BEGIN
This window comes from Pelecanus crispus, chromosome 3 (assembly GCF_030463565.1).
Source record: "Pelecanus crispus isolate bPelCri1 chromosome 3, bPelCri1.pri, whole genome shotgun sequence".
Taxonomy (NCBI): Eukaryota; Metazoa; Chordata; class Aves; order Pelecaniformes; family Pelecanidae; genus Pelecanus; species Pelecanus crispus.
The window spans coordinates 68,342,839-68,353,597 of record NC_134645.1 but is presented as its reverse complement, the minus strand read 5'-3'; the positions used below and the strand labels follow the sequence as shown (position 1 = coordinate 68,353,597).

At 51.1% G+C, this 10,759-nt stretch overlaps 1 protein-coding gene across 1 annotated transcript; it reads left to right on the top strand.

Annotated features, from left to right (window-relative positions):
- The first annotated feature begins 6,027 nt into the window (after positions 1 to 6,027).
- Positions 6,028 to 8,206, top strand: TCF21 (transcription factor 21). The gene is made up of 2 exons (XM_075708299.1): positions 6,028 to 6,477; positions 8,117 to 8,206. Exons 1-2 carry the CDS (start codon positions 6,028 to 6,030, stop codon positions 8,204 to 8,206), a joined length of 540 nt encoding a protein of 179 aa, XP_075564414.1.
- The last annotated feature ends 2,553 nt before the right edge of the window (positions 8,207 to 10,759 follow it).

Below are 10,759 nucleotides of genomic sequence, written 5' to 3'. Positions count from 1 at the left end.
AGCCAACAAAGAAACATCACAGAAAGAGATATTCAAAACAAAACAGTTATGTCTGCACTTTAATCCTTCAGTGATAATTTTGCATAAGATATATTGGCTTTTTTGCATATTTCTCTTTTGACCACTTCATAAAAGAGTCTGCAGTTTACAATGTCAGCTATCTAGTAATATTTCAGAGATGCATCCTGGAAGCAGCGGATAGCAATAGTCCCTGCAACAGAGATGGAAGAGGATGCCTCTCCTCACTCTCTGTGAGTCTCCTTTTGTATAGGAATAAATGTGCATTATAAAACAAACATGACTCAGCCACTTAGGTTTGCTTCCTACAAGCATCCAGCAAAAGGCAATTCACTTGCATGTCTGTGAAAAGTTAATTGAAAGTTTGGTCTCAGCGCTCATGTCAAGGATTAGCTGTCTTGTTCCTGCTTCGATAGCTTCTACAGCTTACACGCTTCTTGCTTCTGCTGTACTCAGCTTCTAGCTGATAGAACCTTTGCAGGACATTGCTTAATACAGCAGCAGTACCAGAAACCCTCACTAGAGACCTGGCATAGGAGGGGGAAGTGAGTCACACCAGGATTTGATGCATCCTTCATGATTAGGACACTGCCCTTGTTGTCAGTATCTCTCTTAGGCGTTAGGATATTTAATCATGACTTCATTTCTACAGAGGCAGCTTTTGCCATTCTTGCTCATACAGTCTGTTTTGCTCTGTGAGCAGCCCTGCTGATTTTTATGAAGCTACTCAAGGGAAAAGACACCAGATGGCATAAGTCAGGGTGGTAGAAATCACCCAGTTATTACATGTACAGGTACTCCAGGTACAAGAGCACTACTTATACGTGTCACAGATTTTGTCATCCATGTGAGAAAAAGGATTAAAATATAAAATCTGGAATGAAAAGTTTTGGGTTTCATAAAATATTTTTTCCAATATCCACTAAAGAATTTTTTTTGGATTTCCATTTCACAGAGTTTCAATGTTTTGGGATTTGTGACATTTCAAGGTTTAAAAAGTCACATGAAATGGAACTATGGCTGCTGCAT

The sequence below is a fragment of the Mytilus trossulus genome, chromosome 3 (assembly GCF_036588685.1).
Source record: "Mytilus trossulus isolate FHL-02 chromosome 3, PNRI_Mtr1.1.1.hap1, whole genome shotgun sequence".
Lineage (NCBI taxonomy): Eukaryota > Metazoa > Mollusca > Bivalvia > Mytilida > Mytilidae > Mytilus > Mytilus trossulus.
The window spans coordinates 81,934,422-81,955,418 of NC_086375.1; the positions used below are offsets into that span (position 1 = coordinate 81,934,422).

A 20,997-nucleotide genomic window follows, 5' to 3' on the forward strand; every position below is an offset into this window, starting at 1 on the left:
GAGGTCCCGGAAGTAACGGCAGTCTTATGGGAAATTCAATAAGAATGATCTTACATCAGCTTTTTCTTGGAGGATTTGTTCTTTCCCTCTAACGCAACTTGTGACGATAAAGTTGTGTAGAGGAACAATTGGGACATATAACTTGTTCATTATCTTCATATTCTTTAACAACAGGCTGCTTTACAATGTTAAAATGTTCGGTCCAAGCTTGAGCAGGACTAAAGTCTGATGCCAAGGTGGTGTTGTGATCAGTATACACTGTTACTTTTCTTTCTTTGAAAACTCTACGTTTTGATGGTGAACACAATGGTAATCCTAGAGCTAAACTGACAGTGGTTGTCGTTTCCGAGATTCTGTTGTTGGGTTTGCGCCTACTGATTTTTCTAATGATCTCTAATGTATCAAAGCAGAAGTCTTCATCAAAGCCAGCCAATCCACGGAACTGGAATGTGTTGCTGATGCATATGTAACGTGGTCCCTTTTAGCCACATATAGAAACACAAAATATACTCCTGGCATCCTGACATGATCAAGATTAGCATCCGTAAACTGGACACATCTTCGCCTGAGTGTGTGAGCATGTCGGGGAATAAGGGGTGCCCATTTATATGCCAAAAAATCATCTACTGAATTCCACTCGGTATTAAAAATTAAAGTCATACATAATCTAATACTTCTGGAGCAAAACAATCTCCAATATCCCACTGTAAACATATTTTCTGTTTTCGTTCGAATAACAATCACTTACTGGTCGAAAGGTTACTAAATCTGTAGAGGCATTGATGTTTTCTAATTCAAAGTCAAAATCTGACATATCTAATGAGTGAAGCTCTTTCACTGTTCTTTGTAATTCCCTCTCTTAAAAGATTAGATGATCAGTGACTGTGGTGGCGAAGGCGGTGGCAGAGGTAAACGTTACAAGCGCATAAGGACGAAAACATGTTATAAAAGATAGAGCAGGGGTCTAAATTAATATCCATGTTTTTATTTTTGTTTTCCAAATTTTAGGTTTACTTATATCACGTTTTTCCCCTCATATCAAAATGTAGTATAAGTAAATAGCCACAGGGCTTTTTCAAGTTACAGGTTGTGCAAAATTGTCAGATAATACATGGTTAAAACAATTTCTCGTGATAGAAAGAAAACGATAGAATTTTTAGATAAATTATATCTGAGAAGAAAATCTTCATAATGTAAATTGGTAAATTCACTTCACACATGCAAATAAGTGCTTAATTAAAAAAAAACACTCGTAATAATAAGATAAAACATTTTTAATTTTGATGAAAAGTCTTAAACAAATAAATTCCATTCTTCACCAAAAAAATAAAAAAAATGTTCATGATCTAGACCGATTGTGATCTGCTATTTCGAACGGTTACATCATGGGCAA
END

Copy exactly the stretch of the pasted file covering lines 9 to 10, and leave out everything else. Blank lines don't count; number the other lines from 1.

- The last annotated feature ends 2,553 nt before the right edge of the window (positions 8,207 to 10,759 follow it).

Below are 10,759 nucleotides of genomic sequence, written 5' to 3'. Positions count from 1 at the left end.